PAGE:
A walk in the woods : the world's funniest travel writer takes a hike
Part of the Bryson series
'Short of doing it yourself, the best way of escaping into nature is to read a book like A Walk in the Woods.' New York TimesIn the company of his friend Stephen Katz (last seen in the bestselling Neither Here nor There), Bill Bryson set off to hike the Appalachian Trail, the longest continuous footpath in the world.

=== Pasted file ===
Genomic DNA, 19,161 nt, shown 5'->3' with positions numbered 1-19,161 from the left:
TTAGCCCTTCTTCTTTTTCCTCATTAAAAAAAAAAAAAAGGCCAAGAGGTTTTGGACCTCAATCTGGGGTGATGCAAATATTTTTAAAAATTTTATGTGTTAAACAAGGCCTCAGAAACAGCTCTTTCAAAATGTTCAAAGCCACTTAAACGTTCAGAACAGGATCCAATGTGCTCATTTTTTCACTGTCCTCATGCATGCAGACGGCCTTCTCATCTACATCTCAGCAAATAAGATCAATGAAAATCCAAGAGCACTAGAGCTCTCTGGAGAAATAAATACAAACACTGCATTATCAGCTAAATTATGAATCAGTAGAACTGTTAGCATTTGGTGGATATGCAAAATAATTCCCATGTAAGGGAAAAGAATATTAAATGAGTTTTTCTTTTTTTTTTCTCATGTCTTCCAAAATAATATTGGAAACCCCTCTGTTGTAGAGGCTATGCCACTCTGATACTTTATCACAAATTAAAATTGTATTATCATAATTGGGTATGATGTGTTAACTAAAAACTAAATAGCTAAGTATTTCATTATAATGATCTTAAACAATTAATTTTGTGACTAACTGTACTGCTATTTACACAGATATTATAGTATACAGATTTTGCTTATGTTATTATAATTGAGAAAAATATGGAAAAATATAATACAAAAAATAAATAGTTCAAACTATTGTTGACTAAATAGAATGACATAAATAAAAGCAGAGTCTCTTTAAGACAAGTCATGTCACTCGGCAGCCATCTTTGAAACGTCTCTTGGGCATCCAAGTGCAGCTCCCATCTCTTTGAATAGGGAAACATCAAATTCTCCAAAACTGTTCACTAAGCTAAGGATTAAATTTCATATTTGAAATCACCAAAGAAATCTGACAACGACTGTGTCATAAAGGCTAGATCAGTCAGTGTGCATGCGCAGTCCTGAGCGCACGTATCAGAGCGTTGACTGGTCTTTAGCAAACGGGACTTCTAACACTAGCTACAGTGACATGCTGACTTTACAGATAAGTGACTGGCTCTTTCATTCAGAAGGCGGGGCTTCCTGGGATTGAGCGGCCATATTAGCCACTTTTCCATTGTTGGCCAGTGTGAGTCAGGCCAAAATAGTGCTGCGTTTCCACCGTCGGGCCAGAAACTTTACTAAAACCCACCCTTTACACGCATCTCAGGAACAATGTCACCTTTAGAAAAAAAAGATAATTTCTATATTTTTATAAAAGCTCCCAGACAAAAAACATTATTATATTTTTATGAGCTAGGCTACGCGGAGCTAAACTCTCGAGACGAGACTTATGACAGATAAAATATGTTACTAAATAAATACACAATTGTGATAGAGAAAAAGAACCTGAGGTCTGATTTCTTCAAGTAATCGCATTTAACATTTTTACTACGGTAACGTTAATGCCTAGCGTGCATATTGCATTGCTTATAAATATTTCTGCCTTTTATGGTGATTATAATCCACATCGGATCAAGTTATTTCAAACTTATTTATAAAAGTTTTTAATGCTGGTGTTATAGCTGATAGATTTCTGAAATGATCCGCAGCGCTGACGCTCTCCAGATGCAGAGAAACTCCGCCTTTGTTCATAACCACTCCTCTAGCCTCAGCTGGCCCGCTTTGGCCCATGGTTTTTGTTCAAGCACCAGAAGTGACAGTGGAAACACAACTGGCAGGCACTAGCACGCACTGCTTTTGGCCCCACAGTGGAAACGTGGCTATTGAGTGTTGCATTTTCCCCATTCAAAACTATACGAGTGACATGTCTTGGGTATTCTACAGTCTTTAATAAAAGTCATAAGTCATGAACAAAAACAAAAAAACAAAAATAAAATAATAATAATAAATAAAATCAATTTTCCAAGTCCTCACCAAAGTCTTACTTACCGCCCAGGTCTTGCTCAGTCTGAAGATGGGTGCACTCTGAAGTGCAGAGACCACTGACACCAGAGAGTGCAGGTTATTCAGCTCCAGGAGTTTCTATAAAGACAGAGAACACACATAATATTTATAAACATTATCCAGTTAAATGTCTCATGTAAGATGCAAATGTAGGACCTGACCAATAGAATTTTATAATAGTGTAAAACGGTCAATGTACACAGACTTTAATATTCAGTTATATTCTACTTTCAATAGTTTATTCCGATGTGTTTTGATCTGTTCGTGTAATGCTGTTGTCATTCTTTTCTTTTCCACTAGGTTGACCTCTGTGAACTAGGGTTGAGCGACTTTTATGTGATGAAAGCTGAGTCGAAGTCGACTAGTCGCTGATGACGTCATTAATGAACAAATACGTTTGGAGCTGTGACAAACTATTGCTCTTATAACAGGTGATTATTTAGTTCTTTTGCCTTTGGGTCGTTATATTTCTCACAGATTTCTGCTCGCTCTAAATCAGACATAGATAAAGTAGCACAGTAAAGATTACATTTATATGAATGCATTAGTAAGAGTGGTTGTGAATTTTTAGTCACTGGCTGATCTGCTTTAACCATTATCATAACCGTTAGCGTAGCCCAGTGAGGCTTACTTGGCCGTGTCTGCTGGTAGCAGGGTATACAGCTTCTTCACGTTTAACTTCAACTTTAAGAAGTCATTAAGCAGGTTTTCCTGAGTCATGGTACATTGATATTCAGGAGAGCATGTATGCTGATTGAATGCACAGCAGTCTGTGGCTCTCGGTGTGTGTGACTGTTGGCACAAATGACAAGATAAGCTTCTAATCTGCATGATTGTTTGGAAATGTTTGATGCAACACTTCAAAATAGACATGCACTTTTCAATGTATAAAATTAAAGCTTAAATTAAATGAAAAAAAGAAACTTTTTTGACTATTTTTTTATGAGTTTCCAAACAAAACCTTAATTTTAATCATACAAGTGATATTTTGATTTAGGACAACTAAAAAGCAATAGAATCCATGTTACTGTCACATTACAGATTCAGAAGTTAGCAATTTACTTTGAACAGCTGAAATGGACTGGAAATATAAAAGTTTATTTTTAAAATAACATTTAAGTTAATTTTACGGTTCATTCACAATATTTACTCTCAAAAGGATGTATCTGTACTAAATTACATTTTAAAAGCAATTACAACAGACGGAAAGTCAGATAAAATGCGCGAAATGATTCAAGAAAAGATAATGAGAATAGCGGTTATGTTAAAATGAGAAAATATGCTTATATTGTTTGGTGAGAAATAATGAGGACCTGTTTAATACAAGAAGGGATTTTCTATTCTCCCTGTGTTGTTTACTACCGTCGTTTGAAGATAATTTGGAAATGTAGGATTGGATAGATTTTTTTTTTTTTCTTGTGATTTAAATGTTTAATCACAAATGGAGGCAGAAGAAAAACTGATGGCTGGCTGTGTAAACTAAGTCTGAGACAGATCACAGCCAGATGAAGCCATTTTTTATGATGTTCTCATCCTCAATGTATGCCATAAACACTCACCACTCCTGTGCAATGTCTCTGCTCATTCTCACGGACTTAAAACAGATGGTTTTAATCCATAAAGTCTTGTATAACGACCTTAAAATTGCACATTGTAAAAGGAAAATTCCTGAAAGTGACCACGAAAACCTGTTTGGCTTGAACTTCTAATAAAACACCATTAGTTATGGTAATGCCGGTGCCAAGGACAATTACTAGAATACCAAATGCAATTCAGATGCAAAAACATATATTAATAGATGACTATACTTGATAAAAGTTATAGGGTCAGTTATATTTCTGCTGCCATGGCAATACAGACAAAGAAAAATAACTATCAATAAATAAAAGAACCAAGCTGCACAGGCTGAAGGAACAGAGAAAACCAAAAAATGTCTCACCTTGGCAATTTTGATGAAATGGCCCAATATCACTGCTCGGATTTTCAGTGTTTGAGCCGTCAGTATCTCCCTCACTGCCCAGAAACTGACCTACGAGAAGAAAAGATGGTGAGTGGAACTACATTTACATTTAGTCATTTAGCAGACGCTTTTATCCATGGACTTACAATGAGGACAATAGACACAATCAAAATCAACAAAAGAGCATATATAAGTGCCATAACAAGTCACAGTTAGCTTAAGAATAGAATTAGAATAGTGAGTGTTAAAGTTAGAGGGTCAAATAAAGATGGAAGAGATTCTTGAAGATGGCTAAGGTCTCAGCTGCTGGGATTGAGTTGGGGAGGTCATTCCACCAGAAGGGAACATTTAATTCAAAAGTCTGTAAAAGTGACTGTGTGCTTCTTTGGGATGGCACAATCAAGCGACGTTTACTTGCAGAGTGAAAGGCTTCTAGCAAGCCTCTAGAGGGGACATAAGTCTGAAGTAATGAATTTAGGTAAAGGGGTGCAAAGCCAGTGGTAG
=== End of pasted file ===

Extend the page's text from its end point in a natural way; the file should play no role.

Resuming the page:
Ahead lay almost 2,200 miles of remote mountain wilderness filled with bears, moose, bobcats, rattlesnakes, poisonous plants, disease-bearing tics, the occasional chuckling murderer and - perhaps most alarming of all - people whose favourite pastime is discussing the relative merits of the external-frame backpack. Facing savage weather, merciless insects, unreliable maps and a fickle companion whose profoundest wish was to go to a motel and watch The X-Files, Bryson gamely struggled through the wilderness to achieve a lifetime's ambition - not to die outdoors. A Walk in the Woods is now a major feature film starring Robert Redford, Emma Thompson and Nick Offerman.